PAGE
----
Education surviving the Euro crisis
The report “Funding of Education in Europe” looks at the trends in education spending over the period 2000-2012 and examines the recent impact that the financial and economic crisis has had on education budgets across Europe in 2011 and 2012. The analysis covers the developments in education funding from pre-primary to tertiary level, while also providing an overview of the main trends in the adult learning sector.
“Governments are seeking ways to reduce budget deficits and manage public debt without dismantling the foundations of sustainable growth. While no direct link can be established between the level of funding of the education systems and student’s learning outcomes, there is a general understanding that investing in high quality education and training should continue to be a priority. Nevertheless, the sector is not immune to austerity measures, particularly in countries where the need for short-term fiscal consolidation is greatest,” the Eurydice report writes.
Spain, Greece, Italy, Portugal and Ireland
So, how has the crisis impacted budgets for education? Not surprisingly, the education budgets are most heavily affected in countries with large public deficits, think Spain, Greece etc., but also the UK. In 2011 Cyprus was still doing well, and being one of the few that its education budget with almost 2 percent. Romania made a large investment as well and increased the educational budget with 3.5%. However, this was done after a significant reduction of the education budget. Like the figure shows, the investment champions of 2011-2012 were Luxembourg, Malta, and Turkey; they raised their budget with more than 5 percent.
What are the results of the crisis on education, are the European school classes a lot bigger than before the economic crisis? No, in most countries the number of teachers followed the fluctuations of the number of students, in Italy and the UK however, teacher numbers declined by 8.5 percent and 4 percent respectively, while student numbers continued to increase. The number of teachers decreased in one third of the countries, the main cause was a fall in student numbers, but the reductions in public funding for education also contributed.
In some countries the light at the end of the tunnel is still very weak. Cyprus anticipates cutting current education expenditure by at least 3 percent, and that are numbers from before the current banking crisis on the island. Portugal intends to reduce spending by 3.5 percent and in Wales capital expenditure is expected to be halved between 2010 and 2015. Luckily there is good news as well, in eighteen European countries, funding for continuing professional development increased in line with the general policy objective of improving teachers’ skills.
Students keep their funds, for now…
The percentage of funds for the public financial support of students in the European Union increased between 2000 and 2009. This is mainly caused by a rise in financial assistance for tertiary education students, which grew from 13 percent to 17.4 percent of the education budget between 2001 and 2009. “Financial support for students is one of the key ways to ensure high levels of participation in education, especially for disadvantaged groups of students”, says the Eurydice report.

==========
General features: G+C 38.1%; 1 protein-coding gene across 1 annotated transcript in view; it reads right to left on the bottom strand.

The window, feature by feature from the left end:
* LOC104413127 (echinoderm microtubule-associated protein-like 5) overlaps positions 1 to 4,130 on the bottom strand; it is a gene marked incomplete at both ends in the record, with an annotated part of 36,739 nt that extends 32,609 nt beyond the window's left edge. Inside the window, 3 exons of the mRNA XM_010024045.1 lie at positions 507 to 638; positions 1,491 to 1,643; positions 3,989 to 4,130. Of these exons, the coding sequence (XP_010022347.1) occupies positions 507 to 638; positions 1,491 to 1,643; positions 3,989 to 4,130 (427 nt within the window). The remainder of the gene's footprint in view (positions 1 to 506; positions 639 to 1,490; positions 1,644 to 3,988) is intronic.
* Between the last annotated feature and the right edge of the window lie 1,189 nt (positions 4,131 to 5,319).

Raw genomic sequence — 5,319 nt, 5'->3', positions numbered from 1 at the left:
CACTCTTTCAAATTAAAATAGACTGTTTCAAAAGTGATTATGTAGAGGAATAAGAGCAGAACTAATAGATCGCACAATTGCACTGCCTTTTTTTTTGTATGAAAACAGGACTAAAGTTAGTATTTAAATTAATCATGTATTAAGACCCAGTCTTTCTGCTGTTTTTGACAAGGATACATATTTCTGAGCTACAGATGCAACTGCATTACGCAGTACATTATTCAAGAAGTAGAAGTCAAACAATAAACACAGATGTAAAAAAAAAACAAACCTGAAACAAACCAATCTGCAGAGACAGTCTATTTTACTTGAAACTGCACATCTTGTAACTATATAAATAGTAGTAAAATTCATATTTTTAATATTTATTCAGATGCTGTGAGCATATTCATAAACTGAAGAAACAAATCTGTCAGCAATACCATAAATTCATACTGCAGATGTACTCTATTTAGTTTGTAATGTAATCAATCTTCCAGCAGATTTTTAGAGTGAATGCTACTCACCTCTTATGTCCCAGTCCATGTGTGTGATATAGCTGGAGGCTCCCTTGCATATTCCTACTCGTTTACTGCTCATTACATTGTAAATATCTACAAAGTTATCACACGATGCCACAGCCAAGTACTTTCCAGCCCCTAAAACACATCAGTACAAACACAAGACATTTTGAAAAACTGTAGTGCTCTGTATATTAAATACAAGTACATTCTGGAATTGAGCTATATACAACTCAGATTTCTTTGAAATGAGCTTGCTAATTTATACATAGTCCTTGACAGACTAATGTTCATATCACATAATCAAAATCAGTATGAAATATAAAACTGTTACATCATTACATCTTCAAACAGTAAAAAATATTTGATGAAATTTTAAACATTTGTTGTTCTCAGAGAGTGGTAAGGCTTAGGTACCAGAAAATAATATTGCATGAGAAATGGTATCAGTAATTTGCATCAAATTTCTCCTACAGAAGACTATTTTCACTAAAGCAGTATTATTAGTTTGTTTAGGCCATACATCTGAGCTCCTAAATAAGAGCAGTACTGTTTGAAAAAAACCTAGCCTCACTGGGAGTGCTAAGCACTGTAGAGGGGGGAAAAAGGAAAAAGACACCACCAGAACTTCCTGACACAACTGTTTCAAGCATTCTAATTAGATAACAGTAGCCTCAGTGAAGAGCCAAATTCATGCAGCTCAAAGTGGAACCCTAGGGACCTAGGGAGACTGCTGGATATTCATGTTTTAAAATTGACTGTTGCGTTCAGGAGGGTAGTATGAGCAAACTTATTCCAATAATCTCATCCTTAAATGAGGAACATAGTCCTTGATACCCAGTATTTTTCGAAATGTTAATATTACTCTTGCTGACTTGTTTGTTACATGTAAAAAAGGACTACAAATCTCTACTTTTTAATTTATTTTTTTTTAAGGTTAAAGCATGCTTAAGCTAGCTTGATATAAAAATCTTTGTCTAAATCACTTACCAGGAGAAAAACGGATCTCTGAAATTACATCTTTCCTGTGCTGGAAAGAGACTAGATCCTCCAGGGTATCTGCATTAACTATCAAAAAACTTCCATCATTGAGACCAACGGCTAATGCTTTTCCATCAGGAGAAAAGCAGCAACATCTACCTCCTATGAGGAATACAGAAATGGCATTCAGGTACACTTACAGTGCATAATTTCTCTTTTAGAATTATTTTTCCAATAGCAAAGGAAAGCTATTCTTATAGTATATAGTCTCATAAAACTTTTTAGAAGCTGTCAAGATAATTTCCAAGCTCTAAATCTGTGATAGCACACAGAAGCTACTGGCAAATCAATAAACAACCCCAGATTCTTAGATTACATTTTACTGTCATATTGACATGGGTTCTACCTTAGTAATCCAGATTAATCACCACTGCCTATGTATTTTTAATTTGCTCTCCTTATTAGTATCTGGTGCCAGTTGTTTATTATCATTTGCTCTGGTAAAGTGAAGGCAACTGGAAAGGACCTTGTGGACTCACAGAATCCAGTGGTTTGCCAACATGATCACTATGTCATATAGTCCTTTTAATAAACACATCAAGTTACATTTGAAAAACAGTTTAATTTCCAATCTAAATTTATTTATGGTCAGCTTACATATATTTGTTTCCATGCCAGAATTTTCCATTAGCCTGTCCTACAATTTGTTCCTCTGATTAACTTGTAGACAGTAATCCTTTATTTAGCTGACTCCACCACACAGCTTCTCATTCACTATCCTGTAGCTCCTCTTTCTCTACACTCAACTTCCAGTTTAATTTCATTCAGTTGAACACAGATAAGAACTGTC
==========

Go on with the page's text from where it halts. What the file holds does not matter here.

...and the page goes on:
From 2010, although the majority of countries have kept their general arrangements in place for student support, they still have applied restrictions to other financial assistance schemes. Eight countries lowered support arrangements available to students. In some cases, the reduction was due to a fall in the number of potential beneficiaries (in the case of child allowances), or to a restructuring of the criteria for grant allocation.
Despite the crisis some countries still devote more than a quarter of their education budget to financial support for students in higher education: Denmark, Cyprus, the Netherlands, Sweden, the United Kingdom, Iceland and Norway. The largest supporter of students Cyprus, spent 55.6 % of the total budget to student support, this is because of the high costs of funding the large number of students who study abroad.
Wishes for 2013
Many countries want to use their resources more efficiently. Other common policy priorities are the development and funding of specific programs to improve the employability of people, particularly those who left education without qualifications. For example, strengthening the links between funding and the quality of education provided is wanted in the Czech Republic. In Spain they want to develop initial professional qualification programs so that all students have the opportunity to leave education with good job prospects, and Finland wants the prioritizing of early school-leavers and unqualified people in admissions to upper secondary education.
The teaching profession has to get more attractive as well in the coming years, according to the given answers. Some countries formulated very specific goals for the coming years. Latvia aims to increase teachers’ salaries through improving the remuneration system by linking it to teachers’ performance. And Poland wants to increase the basic minimum salary of public higher education staff by more than 9 percent a year over the years 2013-2015, and President Hollande hopes to create 60.000 teaching jobs in the next five years.
The entire Eurydice report can be downloaded here